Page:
I was expecting to be buried deep in the credits of a film with lots of other cameramen when I got hired to shoot John Gurche at work in his studio on the reconstruction of the exciting new human ancestor, Homo Naledi, for National Geographic. Imagine my excitement yesterday, when I saw that they edited together my footage into a distinct film to itself!
Uniit Carruyo sings her own song, "Make It Up To You," backed up by Jeb Puryear (guitar), Sim Redmond (bass), Hank Roberts (cello) and Mark Raudabaugh (drums), at the newly-reopened Rongovian Embassy in Trumansburg, New York November 29th. 2014.
A Motherlode Pictures production of a Bryan Root film, House sound by John Lloyd. Produced by Dan Paolangeli. Camera by Bryan Root, Dan Paolangeli, John Gurche and Jonas Puryear. Post-Production by Will Dailyrest.
Special thanks to Jessica Giles, Calf Audio, Luigi Llanos and Gregory McGrath.
In my opinion, a video should be more more than a commercial for a band. I worked art department doing MTV videos in Los Angeles in the 90s and, while I respect the creativity of the medium, I always feel a little embarrassed for everyone when the lip syncing starts.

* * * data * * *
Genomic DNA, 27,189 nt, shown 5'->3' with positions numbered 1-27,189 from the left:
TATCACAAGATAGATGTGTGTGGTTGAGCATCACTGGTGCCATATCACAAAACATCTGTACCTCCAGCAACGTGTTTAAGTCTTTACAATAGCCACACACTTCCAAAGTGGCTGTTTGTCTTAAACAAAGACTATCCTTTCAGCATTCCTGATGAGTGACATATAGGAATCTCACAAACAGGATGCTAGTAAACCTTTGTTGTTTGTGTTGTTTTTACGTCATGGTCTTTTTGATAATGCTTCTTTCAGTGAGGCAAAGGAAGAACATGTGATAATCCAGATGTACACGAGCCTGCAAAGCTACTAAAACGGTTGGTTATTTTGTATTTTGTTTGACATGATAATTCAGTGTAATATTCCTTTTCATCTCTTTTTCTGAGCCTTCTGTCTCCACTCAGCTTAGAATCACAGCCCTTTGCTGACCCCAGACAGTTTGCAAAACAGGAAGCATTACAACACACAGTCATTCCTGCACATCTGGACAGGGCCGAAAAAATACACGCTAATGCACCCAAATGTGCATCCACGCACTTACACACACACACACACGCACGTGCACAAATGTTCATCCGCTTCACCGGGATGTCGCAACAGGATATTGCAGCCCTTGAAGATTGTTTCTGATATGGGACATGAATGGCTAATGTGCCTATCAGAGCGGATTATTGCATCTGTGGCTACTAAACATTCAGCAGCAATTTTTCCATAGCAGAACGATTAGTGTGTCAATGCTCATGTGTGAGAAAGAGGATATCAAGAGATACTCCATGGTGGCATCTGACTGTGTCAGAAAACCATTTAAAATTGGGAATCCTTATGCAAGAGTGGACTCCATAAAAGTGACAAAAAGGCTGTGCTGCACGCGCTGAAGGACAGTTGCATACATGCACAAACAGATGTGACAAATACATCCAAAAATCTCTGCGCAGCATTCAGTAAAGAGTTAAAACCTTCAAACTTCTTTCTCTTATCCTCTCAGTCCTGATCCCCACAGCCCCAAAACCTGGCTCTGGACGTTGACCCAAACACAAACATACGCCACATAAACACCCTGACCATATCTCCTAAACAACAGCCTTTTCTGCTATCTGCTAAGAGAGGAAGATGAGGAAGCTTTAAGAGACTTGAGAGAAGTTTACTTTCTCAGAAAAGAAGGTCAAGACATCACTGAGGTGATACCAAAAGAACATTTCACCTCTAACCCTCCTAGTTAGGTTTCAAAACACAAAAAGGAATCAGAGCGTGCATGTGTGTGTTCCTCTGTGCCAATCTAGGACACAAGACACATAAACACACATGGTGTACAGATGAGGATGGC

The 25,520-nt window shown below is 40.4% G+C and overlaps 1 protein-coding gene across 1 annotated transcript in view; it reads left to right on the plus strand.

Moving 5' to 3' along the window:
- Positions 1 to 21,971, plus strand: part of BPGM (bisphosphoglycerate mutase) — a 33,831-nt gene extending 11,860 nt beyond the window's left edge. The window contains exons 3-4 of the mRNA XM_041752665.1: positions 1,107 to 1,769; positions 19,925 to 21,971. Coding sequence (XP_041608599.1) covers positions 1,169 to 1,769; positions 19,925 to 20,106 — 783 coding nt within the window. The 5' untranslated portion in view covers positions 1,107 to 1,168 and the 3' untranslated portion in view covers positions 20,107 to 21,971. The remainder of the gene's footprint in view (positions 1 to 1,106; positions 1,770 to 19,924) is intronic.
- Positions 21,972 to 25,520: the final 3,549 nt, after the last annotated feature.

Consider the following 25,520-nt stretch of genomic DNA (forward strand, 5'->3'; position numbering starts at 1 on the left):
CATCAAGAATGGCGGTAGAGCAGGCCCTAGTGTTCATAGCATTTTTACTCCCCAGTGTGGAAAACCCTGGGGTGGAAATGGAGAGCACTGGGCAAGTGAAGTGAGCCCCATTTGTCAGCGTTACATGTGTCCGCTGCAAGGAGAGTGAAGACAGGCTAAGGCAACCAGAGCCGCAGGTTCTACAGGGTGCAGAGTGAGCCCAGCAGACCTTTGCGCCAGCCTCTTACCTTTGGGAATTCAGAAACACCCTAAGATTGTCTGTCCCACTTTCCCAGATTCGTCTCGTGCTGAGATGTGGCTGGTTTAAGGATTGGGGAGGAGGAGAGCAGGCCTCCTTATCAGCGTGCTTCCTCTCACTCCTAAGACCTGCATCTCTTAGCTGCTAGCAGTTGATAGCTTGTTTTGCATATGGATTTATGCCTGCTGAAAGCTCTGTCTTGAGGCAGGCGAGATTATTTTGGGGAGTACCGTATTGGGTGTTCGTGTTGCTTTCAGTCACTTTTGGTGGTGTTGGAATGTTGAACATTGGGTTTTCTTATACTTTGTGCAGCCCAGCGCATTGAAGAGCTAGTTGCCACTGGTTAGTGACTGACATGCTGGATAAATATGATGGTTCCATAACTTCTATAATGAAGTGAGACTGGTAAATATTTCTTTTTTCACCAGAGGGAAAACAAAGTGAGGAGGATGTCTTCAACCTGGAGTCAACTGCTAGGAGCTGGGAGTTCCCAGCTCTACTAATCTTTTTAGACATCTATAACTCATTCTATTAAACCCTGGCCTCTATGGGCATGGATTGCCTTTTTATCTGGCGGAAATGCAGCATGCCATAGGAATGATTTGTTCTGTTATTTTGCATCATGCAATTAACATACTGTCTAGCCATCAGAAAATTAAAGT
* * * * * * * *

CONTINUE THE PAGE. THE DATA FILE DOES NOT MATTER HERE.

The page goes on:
The tension of filming real, live music informs every second when you have good camera people. It’s a dance between the camera and the musician and when the two hit a groove, there’s nothing else like it.
For me it’s about the moment of creation–and I like to shoot a band performing unplugged, or a song they haven’t yet gotten down cold. When real creativity is happening (as opposed to lip sync) and the cameras, the mics, and the lights are perfectly placed, you can see the thrill of the moment in musicians’ eyes. You can’t fake that.
I don’t like gimmicks or narratives. I don’t care if MTV says I have to have a cut every two seconds. If that’s important to you, I’m probably not the guy you’re looking for.
If musicians want to try acting, I’m all for it, let’s write a musical or a rock opera (on my to-do list), but let’s not pretend you’re singing your own song. I mean, really… we have microphones.
I have worked with several artist over the years. Bob Potts' kinetic sculptures, (above) have become a YouTube hit, and have gotten him into art shows all over the world. His show in Switzerland sold out last year. John Gurche, the paleo-artist who reconstructs early hominids was the first person to hire me here in Trumansburg--to document his works-in-progress for a the Human Origins wing of the Smithsonian Museum in Washington D.C. I have shot John's work for National Geographic as well.
I worked for several months as the film director for Finger Lakes Unplugged, a social networking site. We went to music festivals, set up a tent in the performers area, bought some refreshments, set up cameras, furniture, microphones and lights, and just shot what happened next. We called it "The Green Room Lounge." And because every band had a different configuration, and the light coming in from outside was always changing, we got really good at scrambling for shots.